When a normally clear lens of your eye clouds, you have a cataract. People with cataracts feel like seeing through a frosty or fogged-up window. A clouded vision makes it difficult to read, drive a car (especially at night) or see a person’s expressions.
Cataracts develop slowly and do not affect the eyesight early on. But eventually, it will. The initial stage of cataracts can be dealt with stronger lighting and eyeglasses. But when your vision gets impaired and it interferes with your routine activities, you might need a cataract surgery. Fortunately, it is a safe and effective procedure.
To detect if you have cataracts, you will have to consult a doctor who will review your medical history and symptoms. He will also perform an eye examination and may conduct several tests.
Diagnosis of Cataracts
The tests that your doctor might want you to take in order to accurately diagnose cataracts are:
Visual Acuity Test: This test uses an eye chart to measure how well you can read a series of letters. Your one eye will be tested while the other will be covered. The eyes will then be switched to test. /the chart has a series of progressively smaller letters, and helps your doctor to determine if your 20/20 vision is correct or impaired.
Slit-lamp Examination: Your doctor will use a slit-lamp to see the structures at the front of your eye under examination. It is a microscope and uses an intense line of light, a slit, to eliminate your cornea, iris, lens, and the space between your iris and cornea. Your doctor can view the structures in small sections through the slit, which makes it easier to detect any tiny abnormalities.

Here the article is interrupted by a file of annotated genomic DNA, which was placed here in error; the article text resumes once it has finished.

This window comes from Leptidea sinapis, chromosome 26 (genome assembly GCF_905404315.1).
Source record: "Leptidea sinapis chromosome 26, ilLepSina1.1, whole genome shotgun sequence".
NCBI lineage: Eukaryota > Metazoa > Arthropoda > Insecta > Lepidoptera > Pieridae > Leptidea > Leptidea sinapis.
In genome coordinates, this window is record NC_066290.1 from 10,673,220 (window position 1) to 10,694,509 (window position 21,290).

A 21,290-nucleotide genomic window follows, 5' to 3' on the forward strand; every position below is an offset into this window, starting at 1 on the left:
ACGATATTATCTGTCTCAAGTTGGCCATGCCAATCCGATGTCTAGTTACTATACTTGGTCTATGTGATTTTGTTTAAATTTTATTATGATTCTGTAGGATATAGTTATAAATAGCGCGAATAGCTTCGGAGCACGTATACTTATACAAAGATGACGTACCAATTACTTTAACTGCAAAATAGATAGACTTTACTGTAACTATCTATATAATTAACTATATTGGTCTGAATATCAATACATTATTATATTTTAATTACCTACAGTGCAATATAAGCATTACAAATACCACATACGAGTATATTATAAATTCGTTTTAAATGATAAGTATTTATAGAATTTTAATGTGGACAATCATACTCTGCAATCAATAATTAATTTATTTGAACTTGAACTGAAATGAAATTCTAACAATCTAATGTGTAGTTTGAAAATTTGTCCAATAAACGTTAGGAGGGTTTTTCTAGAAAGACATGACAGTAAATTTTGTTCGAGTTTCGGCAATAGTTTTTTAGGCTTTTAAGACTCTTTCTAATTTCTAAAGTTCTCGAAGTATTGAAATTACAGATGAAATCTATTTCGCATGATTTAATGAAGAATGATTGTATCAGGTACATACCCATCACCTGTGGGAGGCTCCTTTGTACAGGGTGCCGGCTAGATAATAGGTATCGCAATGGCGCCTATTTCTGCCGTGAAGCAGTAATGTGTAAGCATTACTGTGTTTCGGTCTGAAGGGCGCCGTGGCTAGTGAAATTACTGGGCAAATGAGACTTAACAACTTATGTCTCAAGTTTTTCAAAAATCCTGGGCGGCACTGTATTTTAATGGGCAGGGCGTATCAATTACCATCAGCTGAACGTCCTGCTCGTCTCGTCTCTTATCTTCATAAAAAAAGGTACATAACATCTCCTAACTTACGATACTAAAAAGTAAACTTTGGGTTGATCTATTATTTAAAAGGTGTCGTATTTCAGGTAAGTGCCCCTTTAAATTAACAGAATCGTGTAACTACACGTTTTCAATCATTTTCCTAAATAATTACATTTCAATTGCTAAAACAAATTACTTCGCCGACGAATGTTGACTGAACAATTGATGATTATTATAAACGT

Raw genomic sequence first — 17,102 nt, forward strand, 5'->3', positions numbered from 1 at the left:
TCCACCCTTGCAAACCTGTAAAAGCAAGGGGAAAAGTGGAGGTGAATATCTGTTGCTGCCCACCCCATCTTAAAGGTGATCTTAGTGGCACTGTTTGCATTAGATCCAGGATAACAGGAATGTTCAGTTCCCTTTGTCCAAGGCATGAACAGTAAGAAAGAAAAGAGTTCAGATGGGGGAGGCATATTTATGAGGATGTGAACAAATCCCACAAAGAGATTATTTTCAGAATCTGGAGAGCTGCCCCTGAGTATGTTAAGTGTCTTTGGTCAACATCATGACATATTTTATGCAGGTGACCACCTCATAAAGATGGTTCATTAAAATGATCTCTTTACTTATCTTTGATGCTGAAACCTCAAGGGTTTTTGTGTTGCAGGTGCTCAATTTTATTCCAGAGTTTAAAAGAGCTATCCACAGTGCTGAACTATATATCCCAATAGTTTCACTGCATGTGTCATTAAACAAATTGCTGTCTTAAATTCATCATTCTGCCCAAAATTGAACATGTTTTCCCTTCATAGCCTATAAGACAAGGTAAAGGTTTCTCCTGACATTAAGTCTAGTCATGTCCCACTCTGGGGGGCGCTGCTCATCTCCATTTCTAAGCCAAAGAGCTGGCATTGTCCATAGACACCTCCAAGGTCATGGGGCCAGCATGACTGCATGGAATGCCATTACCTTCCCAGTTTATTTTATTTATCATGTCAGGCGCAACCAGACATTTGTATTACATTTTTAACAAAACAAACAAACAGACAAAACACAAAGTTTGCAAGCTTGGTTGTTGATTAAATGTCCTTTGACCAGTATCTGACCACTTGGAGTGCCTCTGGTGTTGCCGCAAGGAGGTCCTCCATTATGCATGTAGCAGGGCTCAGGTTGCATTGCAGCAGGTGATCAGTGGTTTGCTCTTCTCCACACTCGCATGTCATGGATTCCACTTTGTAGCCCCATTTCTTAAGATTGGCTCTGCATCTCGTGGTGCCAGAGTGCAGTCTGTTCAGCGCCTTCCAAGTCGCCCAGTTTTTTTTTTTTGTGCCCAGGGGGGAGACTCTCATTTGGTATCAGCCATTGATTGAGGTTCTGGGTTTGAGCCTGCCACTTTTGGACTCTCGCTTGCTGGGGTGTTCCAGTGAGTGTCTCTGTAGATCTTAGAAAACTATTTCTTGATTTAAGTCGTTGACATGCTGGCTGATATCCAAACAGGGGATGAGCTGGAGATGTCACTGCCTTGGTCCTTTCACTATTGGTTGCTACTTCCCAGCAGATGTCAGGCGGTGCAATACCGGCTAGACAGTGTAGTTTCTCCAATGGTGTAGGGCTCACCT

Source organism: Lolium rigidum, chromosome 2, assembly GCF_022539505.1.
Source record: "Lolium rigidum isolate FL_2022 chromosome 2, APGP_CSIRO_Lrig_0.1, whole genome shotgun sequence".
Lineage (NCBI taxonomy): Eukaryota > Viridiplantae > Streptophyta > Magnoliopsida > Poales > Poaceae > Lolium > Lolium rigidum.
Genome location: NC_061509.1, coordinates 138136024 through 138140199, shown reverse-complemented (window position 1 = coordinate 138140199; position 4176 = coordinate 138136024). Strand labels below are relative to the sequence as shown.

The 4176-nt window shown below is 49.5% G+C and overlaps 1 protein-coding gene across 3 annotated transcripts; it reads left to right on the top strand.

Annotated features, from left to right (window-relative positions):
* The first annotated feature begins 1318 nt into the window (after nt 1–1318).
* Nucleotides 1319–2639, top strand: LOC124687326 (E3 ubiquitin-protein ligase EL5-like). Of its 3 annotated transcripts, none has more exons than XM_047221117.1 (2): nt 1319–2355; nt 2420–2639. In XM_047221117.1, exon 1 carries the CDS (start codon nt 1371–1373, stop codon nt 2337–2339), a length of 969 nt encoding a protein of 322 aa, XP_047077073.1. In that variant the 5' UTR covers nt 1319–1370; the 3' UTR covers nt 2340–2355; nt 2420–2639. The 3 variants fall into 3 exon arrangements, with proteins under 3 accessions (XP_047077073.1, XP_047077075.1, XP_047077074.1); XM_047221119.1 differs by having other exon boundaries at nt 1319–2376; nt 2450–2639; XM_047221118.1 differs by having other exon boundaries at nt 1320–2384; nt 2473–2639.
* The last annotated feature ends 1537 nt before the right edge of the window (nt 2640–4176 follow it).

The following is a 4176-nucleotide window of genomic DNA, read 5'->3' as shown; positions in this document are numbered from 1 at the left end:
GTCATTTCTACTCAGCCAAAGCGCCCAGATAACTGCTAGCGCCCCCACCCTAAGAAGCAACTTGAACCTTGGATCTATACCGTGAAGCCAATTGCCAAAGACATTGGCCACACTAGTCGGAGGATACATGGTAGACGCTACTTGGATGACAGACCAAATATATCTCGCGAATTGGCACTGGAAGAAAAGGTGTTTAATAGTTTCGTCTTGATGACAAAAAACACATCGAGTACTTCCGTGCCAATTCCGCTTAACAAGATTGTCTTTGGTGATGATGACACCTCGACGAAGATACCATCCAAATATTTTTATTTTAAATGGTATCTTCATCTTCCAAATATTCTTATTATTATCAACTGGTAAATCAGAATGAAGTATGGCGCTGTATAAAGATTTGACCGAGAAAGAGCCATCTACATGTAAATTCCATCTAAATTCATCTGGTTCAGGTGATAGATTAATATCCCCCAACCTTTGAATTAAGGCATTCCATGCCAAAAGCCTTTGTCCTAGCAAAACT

Retinal Examination: For a retinal exam, your doctor will put dilating drops in your eyes to open your pupils wide. This makes it easier for him to examine your retina, i.e. the back of your eyes. Then, he will use a slit lamp or an ophthalmoscope to examine your lens for signs of cataract.
Treatment for Cataracts
Surgery is the only effective treatment for cataracts. Your doctor will guide you if surgery is right for you and it is mostly considered when the condition starts affecting your quality of life or interfere with your ability to perform daily chores such as reading or driving at night.
- You and your doctor can decide the right time of surgery for you. Mostly, there isn’t a rush to operate and remove the cataract because it usually doesn’t harm the eye. However, delaying the procedure won't make it more likely that you won't recover your vision if you later decide to have cataract surgery.
- If you don’t wish to undergo a surgery presently, your doctor may prescribe periodic follow-up exams to check the progression of your cataracts.
- When you do undergo the surgery, it will involve removing the clouded lens from your eye and replacing it with a clear artificial lens, called intraocular lens. It is placed in the same position as your natural lens and becomes a permanent part of your eye.
- In some cases the use of artificial lens isn’t possible and therefore, once the cataract is removed, vision may be corrected with eyeglasses or contact lenses. The surgery is generally done on an outpatient basis and you don’t need to stay in the hospital after the surgery.
- For the procedure, the doctor will numb the area around your eye using a local anaesthesia and you will most probably be awake during the procedure. Fortunately, this surgery is safe, but rarely a risk of infection and bleeding may occur. An increased risk of retinal detachment is one side-effect of a cataract surgery.
After a cataract surgery, you will feel slight discomfort in your eyes for a few days but generally, eight weeks is all you need to completely heal.
If you need cataract surgery in both eyes, your doctor will schedule surgery to remove the cataract in the second eye a month or two after the first surgery.
Image Courtesy: Getty
Read more articles on Understanding Eye Disorders.